(Source: “Where Did the Night Fall”, wiki)


I like the overall story of the album and I love the characters introduced in this story type album, like oracles and travelers, road warriors, and lovers. The story feels like getting over a heartache (lost love, lost life, lost someone), the songs bobbing up and down between depression and cynicism before bouncing off bottom and beginning the healing process, as per track 13, before coming back to a stark reality: the return from the journey with track 14 Another Night Out which I think is the strongest ending to the narrative of the album but the track 15 Close Your Eyes does work well as an “aftercare” song after the emotional journey this album amounts to.  

Some really specific notes:

I love Rachel Fannan’s voice(2) with sounds like that growl opening stanza 2 at 30s (follow me down)

-The transition between tracks 5 and 6 is fucking stellar.  It’s easily one of my all time favourite transitions

-I love the sound of track 6 “On a Wire”.  Like not just drum line or the guitar, no. I like all of it. ALL.

-Are you really living
Or do you seek loving
Are you happy being
Or do you search for meaning
(love this so much, “The Healing” track 13)

-for some reason a lot of places have entirely different lyrics for track 13, I have included lyrics corresponding to the version of the song here


  1. I missed my mark, it’s no ordinary joy.
  2. She was in the band Sleepy Sun at the time of making this album (2010)

Happy Brexit 1776 Day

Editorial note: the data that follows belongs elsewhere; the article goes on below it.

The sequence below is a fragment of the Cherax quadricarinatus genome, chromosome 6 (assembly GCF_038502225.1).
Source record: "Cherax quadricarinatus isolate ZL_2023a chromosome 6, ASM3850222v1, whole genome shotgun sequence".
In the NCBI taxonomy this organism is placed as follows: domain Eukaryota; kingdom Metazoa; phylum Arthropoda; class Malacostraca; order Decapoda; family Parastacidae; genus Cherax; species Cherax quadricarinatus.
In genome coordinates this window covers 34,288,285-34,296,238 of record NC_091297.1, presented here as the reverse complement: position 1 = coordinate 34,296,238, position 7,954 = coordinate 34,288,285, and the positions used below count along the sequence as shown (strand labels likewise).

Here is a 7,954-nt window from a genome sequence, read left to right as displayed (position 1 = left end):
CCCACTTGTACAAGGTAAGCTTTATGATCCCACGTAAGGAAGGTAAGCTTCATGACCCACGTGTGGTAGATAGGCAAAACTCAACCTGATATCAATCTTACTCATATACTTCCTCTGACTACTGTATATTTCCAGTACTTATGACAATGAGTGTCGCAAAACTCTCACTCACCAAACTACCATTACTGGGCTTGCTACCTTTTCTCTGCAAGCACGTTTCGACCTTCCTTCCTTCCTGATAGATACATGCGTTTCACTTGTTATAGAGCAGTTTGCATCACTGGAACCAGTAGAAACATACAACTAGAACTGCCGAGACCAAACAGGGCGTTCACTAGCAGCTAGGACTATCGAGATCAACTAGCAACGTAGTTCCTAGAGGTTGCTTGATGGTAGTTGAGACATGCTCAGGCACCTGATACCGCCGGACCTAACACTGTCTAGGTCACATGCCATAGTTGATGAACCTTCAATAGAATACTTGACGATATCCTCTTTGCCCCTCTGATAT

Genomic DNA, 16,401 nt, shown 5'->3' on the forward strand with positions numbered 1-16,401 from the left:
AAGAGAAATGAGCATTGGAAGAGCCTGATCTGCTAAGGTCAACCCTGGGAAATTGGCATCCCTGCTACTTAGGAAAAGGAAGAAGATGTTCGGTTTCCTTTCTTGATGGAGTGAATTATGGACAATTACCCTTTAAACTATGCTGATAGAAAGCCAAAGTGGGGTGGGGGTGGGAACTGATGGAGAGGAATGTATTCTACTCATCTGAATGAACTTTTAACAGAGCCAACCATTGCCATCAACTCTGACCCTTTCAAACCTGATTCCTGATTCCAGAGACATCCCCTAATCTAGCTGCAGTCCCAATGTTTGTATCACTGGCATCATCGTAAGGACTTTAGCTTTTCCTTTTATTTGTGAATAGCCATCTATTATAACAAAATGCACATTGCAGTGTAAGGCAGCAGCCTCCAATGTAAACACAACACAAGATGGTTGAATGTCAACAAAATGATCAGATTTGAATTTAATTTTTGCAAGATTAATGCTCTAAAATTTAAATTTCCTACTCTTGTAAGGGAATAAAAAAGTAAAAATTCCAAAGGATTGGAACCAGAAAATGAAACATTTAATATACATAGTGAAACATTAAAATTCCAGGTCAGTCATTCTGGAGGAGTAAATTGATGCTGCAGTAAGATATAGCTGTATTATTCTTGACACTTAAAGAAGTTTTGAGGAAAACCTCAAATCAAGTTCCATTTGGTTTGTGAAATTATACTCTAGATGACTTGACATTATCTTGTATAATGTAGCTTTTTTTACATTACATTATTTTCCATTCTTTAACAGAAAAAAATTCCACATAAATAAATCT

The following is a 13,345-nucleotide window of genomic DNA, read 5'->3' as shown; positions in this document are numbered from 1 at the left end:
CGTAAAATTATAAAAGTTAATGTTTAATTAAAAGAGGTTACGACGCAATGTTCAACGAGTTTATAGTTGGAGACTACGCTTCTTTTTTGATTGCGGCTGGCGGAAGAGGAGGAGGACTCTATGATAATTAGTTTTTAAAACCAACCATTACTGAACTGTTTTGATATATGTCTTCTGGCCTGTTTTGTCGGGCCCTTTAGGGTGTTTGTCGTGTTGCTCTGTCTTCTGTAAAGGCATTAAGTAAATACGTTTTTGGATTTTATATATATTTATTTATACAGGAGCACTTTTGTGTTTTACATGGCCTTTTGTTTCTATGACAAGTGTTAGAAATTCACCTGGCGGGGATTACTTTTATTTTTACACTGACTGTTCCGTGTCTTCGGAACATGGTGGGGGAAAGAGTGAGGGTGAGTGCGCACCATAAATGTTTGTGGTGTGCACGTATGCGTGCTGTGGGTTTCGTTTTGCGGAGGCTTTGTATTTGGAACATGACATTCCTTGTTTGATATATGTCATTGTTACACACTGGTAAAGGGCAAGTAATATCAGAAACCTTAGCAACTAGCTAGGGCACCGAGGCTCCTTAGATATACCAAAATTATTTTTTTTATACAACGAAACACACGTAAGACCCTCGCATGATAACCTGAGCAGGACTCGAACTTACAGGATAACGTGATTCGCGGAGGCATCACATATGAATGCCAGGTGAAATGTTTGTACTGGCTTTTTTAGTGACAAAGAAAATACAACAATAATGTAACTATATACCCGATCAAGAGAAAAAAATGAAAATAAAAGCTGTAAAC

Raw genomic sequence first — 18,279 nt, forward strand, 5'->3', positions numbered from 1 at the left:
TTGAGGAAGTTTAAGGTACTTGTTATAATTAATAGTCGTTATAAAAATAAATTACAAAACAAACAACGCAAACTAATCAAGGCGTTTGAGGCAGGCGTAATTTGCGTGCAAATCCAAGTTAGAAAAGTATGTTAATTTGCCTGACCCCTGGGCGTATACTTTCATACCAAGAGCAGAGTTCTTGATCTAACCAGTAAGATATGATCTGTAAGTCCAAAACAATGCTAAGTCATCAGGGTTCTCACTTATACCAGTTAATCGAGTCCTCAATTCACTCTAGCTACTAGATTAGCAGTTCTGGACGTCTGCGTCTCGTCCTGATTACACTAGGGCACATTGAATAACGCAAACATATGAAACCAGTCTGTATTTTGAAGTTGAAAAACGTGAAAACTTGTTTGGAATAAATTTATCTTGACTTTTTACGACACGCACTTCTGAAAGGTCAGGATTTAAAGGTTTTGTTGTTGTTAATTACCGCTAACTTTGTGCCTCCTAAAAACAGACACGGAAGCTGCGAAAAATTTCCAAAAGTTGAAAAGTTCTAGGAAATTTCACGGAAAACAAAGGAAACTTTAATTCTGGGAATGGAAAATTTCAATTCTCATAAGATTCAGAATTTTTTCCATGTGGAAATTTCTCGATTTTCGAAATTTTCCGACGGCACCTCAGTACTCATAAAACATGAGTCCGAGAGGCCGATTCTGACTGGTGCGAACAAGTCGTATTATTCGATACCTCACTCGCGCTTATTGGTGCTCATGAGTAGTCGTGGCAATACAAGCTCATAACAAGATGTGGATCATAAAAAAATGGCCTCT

Happy Tuesday!

Image result for brexit 1776 meme

The founding fathers were hipsters

I wanted to post to say: I got home from the UK safe and moved into my new place okay however I don’t have direct/consistent access to a computer/internet quite yet.  I have a post scheduled to post tomorrow that I wrote last week (it’s gonna be a good one, did an album review of “Where did the night fall?” by one of my favourite artists UNKLE) however I’m not sure if I’ll get around to getting back to a regular schedule until next week (I’m basically waiting on my new laptop to come in the mail, which should be soon).

Anyway happy ‘MURCIA day to my USA readers.  Be safe and have fun.


That’s the spirit. 


Abstract Realisation ft Wisecrack

Happy Thursday!

work 4 brains

Would you rather work for brains or do you harvest brains directly?

After watching a recent episode of Wisecrack(1) about the zombie apocalypse and talking with a friend about virtual reality I got to thinking about the abstract of a realistic mass social survival situation.  This Thursday Night at the Cinema, I invite you to consider this question and whilst watching: What makes life beautiful, the ability to survive against abject realistic conditions or the ability to create complex things granted digital abstract resources?